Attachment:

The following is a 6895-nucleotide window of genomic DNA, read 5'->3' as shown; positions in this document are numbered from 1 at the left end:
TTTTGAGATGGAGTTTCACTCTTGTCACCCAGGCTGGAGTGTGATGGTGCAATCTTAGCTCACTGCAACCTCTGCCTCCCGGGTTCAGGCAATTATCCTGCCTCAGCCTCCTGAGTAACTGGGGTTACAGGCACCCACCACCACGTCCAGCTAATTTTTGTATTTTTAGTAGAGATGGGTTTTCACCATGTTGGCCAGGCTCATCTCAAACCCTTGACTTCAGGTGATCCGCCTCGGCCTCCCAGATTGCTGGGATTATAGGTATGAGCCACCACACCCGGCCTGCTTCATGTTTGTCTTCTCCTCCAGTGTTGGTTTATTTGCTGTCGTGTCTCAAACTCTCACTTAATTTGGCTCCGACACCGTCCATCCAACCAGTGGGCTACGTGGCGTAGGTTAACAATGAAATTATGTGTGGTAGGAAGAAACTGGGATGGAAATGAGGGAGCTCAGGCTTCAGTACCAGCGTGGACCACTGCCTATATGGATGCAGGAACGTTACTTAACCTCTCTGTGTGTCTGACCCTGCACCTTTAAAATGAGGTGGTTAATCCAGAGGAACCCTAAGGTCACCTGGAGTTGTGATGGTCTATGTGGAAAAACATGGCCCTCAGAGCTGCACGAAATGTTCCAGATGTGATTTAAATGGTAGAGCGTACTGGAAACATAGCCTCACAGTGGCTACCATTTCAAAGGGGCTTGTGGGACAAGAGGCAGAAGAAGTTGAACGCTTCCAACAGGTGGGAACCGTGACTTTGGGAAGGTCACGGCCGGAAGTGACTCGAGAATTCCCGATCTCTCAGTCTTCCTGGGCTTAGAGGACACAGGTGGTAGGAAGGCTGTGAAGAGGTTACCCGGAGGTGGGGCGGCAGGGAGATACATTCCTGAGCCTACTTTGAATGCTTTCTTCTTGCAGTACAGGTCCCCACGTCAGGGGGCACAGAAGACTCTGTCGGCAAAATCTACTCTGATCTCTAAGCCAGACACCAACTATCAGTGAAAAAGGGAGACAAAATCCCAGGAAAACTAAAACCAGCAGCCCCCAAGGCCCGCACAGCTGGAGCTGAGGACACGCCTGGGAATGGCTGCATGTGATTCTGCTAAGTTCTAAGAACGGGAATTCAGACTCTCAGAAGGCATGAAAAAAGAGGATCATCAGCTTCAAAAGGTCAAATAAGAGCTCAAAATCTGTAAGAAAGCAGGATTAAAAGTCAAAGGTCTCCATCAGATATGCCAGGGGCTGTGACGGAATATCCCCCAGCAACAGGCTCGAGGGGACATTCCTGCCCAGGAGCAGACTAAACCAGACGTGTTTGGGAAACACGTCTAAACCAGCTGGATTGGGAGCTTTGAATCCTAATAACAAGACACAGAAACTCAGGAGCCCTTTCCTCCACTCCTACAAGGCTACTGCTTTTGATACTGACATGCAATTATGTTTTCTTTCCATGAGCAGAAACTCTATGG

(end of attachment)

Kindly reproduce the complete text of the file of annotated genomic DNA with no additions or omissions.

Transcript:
The following is a 6895-nucleotide window of genomic DNA, read 5'->3' as shown; positions in this document are numbered from 1 at the left end:
TTTTGAGATGGAGTTTCACTCTTGTCACCCAGGCTGGAGTGTGATGGTGCAATCTTAGCTCACTGCAACCTCTGCCTCCCGGGTTCAGGCAATTATCCTGCCTCAGCCTCCTGAGTAACTGGGGTTACAGGCACCCACCACCACGTCCAGCTAATTTTTGTATTTTTAGTAGAGATGGGTTTTCACCATGTTGGCCAGGCTCATCTCAAACCCTTGACTTCAGGTGATCCGCCTCGGCCTCCCAGATTGCTGGGATTATAGGTATGAGCCACCACACCCGGCCTGCTTCATGTTTGTCTTCTCCTCCAGTGTTGGTTTATTTGCTGTCGTGTCTCAAACTCTCACTTAATTTGGCTCCGACACCGTCCATCCAACCAGTGGGCTACGTGGCGTAGGTTAACAATGAAATTATGTGTGGTAGGAAGAAACTGGGATGGAAATGAGGGAGCTCAGGCTTCAGTACCAGCGTGGACCACTGCCTATATGGATGCAGGAACGTTACTTAACCTCTCTGTGTGTCTGACCCTGCACCTTTAAAATGAGGTGGTTAATCCAGAGGAACCCTAAGGTCACCTGGAGTTGTGATGGTCTATGTGGAAAAACATGGCCCTCAGAGCTGCACGAAATGTTCCAGATGTGATTTAAATGGTAGAGCGTACTGGAAACATAGCCTCACAGTGGCTACCATTTCAAAGGGGCTTGTGGGACAAGAGGCAGAAGAAGTTGAACGCTTCCAACAGGTGGGAACCGTGACTTTGGGAAGGTCACGGCCGGAAGTGACTCGAGAATTCCCGATCTCTCAGTCTTCCTGGGCTTAGAGGACACAGGTGGTAGGAAGGCTGTGAAGAGGTTACCCGGAGGTGGGGCGGCAGGGAGATACATTCCTGAGCCTACTTTGAATGCTTTCTTCTTGCAGTACAGGTCCCCACGTCAGGGGGCACAGAAGACTCTGTCGGCAAAATCTACTCTGATCTCTAAGCCAGACACCAACTATCAGTGAAAAAGGGAGACAAAATCCCAGGAAAACTAAAACCAGCAGCCCCCAAGGCCCGCACAGCTGGAGCTGAGGACACGCCTGGGAATGGCTGCATGTGATTCTGCTAAGTTCTAAGAACGGGAATTCAGACTCTCAGAAGGCATGAAAAAAGAGGATCATCAGCTTCAAAAGGTCAAATAAGAGCTCAAAATCTGTAAGAAAGCAGGATTAAAAGTCAAAGGTCTCCATCAGATATGCCAGGGGCTGTGACGGAATATCCCCCAGCAACAGGCTCGAGGGGACATTCCTGCCCAGGAGCAGACTAAACCAGACGTGTTTGGGAAACACGTCTAAACCAGCTGGATTGGGAGCTTTGAATCCTAATAACAAGACACAGAAACTCAGGAGCCCTTTCCTCCACTCCTACAAGGCTACTGCTTTTGATACTGACATGCAATTATGTTTTCTTTCCATGAGCAGAAACTCTATGG